Q&A: Interior Designer Billy Cotton

Name: Billy Cotton 
Resides in: New York City
Occupation
: Interior and industrial designer
Best known for: Designing modern-leaning bohemian interiors for the likes of artist Cindy Sherman (whose East Hampton Cotton-designed house is featured in this month's Architectural Digest) and elegant furniture, lighting, and tableware with instant contemporary classic appeal. Visit Cotton's E-Shop here

1. Antique or modern?

Antiques, because you don’t have to worry about damaging them.

2. City or country and why?
Why do you have to choose? A balance of the two.

3. Which color do you use most?
   
Blue.  

4. Favorite materials or textures?
Cashmere, of course.

5. What is your favorite interior design-related word?
Zhuzh. Because everything needs to be screwed with.

6. Does your current home look like the one you grew up in?
Yes, it does. It's '70s-inspired with some dotting of early American antiques.


7. Does a room need a view?

No, the room is the view.

8. Favorite designer or architect?
Piero Castellini Baldissera, for his breadth of work.

9. Which design blog, website, TV show, or magazine would you be lost without?
World of Interiors, because of their respect for History.

10. What qualities do you most admire in a room?
Mistakes, texture, and cleanliness: because it’s real, yet shows effort.

Flower District Residence designed by Billy Cotton
11. What is a forbidden word in your house?
McMansion.

12. Design rule you love to break?
That the ceilings have to be white, because if the architecture isn’t interesting I don’t like the eye to be broken by a change in color.

13. What is your favorite room in the house?
The dining room, because it’s the center of conversation. Let's please not give up on the formal dining room.

Flower District Residence designed by Billy Cotton14. What is your most treasured possession?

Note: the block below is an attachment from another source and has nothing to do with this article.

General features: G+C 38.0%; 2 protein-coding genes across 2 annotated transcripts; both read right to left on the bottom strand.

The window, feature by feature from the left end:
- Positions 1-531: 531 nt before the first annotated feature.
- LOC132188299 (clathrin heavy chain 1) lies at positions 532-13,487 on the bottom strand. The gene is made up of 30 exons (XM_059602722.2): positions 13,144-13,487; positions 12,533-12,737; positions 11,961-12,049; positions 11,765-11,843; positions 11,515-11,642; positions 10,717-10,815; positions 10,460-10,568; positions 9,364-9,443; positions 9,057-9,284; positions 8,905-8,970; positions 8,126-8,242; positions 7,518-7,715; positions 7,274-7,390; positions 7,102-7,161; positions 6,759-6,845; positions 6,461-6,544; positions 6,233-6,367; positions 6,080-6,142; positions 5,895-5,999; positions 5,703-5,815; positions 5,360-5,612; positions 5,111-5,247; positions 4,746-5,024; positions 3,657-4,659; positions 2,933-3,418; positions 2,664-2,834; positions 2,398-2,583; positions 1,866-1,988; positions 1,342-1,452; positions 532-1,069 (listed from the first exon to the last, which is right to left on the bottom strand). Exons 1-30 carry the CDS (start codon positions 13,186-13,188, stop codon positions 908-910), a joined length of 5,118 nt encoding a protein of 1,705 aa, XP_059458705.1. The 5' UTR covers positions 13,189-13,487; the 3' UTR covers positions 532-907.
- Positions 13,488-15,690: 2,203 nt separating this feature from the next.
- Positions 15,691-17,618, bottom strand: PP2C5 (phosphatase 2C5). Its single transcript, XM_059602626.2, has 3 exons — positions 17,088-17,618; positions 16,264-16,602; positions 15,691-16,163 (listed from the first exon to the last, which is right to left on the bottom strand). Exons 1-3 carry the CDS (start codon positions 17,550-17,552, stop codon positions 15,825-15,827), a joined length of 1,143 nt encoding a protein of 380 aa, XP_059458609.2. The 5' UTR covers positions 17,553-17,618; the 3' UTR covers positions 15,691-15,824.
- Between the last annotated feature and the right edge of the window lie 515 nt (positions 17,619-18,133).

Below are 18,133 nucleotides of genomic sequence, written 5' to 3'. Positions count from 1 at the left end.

A letter from my mother. I would be nothing without her.

15. What do you wish you could do without and why?
My phone. I wish there was a little more quiet these days.

16. How does West Coast design differ from East Coast design? Does it?
It does at times, but primarily because the spaces are different, dictated by geography, history, and influences.

17. What is your favorite thing about the East Coast—design-related or otherwise?
The oysters are better.

18. If you could live in one historical figure’s house, whose would it be? 
Dr. Müller’s house, Villa Müller in Prague [an early modernist landmark designed by architect Adolf Loos]. Because I believe it to be the epitome of good design.

19. On what movie set would you like to live and why?
I Am Love by Luca Guadagnino. It's simplicity and opulence combined.

20. To which country would you move for the design and why?
Italy for their fearlessness and its history.

21. If you were reborn as a piece of furniture or an object, what would it be?
A1964 black Ford Mustang. Is there a more powerful design object?
Melissa Goldstein is a Lonny and StyleBistro contributing writer whose work has also appeared in ELLE, Wall Street Journal, GQ, The Observer, Spin, and Lucky Magazine.
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